The Aftermath


Isa is fast asleep so I figure out I’d rather take some time to write than catching up with my (deprived) sleeping hours. The fact about living with a newborn is that my life seems to now being divided into three-hour blocks – to wake him up for feeding if he’s sleeping more than this, to check his diaper even if he’s not being fussy and the list goes. I’d rather write now I guess

I wrote about my birth story previously. Most of us (including me) thought that after the birthing process, the worst is now over. That is not so true.

I don’t intend to write on this, until yesterday when I read one of my doctor friend’s Facebook status; on a father who requested for his wife and newborn child to be discharged a couple of hours after delivery, against the doctor’s recommendation. The reason: he had some work matters to attend to, and need his wife to take care after their other child.

That is, in one word, is CRUEL.

Because from my humble experience, the aftermath could be even worse than pregnancy and childbirth combined!

I talked to some of my friends, and most of them agreed that the first two weeks after giving birth could be the hardest – both physically and emotionally.

I remember my first night in the hospital, a few hours after I gave birth. I could barely move; I did have the energy to do so, but include my low blood pressure at that time, the hollow neddle (for the IV drip) on my left hand, the urinary catheter between my legs, the pain at my pelvic, that was pretty difficult. I was forced to calculate my every move – is it worth the pain?

I haven’t had many uncomfortable experience, but there were several nights in my life that would definitely fall in the hall of shame. This one tops it – it beats the winter night spent in Scotland without a sleeping bag.

I could not sleep though I tried hard to. I could not lie on my back comfortably due to the pain on my hip (and the feeling of my doc tearing me down there could not go away it had me traumatised for one night). The episiotomy could not be harder on me. I tried sleeping on my side (my mother and husband tried putting some pillows to support my back) but it didn’t work, and funnily, I felt that I needed another pillow to support my belly as if I was still huge and pregnant!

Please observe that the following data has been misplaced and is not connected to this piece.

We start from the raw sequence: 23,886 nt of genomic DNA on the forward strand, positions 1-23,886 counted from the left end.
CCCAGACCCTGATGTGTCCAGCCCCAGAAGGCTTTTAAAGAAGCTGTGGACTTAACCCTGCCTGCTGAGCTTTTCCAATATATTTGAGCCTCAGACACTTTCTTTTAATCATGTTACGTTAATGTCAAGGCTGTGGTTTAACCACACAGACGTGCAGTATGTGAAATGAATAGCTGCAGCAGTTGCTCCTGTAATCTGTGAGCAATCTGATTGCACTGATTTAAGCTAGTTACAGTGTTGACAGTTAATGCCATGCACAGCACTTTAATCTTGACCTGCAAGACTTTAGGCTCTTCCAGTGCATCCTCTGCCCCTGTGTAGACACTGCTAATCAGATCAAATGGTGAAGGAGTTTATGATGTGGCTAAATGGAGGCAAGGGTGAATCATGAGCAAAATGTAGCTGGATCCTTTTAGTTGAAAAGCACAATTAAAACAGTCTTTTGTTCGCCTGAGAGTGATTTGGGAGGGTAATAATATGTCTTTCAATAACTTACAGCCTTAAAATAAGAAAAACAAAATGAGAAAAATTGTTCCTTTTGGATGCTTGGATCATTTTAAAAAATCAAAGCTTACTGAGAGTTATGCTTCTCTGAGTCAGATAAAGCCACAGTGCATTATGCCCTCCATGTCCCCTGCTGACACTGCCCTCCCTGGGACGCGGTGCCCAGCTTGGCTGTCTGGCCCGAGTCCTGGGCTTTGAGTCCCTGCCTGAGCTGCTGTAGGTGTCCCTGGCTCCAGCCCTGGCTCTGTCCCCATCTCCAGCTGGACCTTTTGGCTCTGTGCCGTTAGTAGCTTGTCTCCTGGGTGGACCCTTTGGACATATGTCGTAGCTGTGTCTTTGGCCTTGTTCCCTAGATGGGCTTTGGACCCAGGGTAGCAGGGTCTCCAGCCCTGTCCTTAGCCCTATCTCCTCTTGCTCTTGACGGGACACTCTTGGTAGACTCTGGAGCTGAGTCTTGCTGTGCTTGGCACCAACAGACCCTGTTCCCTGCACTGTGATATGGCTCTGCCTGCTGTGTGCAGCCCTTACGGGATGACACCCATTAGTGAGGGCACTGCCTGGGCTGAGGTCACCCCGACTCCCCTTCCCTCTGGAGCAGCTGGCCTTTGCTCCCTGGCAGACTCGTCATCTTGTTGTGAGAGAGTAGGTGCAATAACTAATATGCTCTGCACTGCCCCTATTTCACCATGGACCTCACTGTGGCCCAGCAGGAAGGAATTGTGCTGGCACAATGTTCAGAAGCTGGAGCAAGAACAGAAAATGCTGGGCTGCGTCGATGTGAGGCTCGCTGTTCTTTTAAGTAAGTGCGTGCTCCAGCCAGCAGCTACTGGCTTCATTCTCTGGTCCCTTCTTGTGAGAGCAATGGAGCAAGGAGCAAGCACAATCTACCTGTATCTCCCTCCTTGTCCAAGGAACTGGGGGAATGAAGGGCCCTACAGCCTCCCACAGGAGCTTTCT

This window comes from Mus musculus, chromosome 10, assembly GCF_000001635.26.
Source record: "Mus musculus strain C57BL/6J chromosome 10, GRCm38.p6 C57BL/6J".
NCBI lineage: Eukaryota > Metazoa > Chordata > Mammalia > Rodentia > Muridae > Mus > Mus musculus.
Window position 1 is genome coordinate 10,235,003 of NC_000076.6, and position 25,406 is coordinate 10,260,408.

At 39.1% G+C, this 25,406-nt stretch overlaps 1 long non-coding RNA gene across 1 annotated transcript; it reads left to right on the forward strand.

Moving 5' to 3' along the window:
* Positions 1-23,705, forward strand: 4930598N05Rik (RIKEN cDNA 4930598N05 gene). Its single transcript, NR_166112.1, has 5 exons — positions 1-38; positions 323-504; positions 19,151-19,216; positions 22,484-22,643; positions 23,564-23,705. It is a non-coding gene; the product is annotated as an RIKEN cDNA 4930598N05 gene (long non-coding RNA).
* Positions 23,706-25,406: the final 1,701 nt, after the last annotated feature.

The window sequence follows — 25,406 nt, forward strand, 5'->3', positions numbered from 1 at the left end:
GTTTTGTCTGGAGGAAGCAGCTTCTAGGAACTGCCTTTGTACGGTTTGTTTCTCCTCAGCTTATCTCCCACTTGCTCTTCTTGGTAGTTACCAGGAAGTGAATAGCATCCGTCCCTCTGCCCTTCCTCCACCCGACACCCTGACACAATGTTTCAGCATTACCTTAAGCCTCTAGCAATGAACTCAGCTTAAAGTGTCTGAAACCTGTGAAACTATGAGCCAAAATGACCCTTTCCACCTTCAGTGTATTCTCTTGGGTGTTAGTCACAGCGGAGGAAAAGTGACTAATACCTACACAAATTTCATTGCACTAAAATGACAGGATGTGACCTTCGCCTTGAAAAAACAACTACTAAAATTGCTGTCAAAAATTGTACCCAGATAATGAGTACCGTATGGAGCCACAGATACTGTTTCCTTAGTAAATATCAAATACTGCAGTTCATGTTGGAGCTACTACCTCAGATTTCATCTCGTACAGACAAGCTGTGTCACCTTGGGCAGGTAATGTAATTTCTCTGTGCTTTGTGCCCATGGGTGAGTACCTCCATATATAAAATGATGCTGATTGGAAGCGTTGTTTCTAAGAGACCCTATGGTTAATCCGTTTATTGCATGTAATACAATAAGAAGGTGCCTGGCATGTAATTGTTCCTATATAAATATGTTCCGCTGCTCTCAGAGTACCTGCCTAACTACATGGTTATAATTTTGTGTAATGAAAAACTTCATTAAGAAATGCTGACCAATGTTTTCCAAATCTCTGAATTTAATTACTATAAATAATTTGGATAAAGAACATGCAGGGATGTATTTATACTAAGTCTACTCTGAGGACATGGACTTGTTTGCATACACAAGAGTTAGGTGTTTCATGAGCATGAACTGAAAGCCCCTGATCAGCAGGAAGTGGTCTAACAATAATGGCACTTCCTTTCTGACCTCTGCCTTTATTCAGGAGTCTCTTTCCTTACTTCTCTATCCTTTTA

And of course, since I chose to breastfeed exclusively, the baby was sent to me every three hours for feeding. I was a new mom, and finding the right position to feed proved to be challenging in my condition. I threw up at 3 in the morning when I was about to feed my son (due to the empty stomach), and the I had to send back Isa to the nursery because of that – despite me wanting to room-in fully with him initially. The first two weeks, like many new moms, I struggled with latching on, sore nipples and the anxiety of whether I have enough breastmilk to feed him.

I lost a lot of blood during delivery which left me feeling dizzy and weak – I had to rely on my kind husband (and mom and other family members) to help me with walking, bathing and changing for the first few days.That’s the kind of dependency I have, which is more than when I was heavily pregnant or delivering.

That’s why I could not comprehend the idea of a husband who is supposed to be the protector could ever ask the kind of things said before.

It is just unacceptable.

p.s. For every pain we feel, should we be patience and steadfast, it will compensate our sins inshaAllah – so cheer up!

Source: AnswersInGenesis.org

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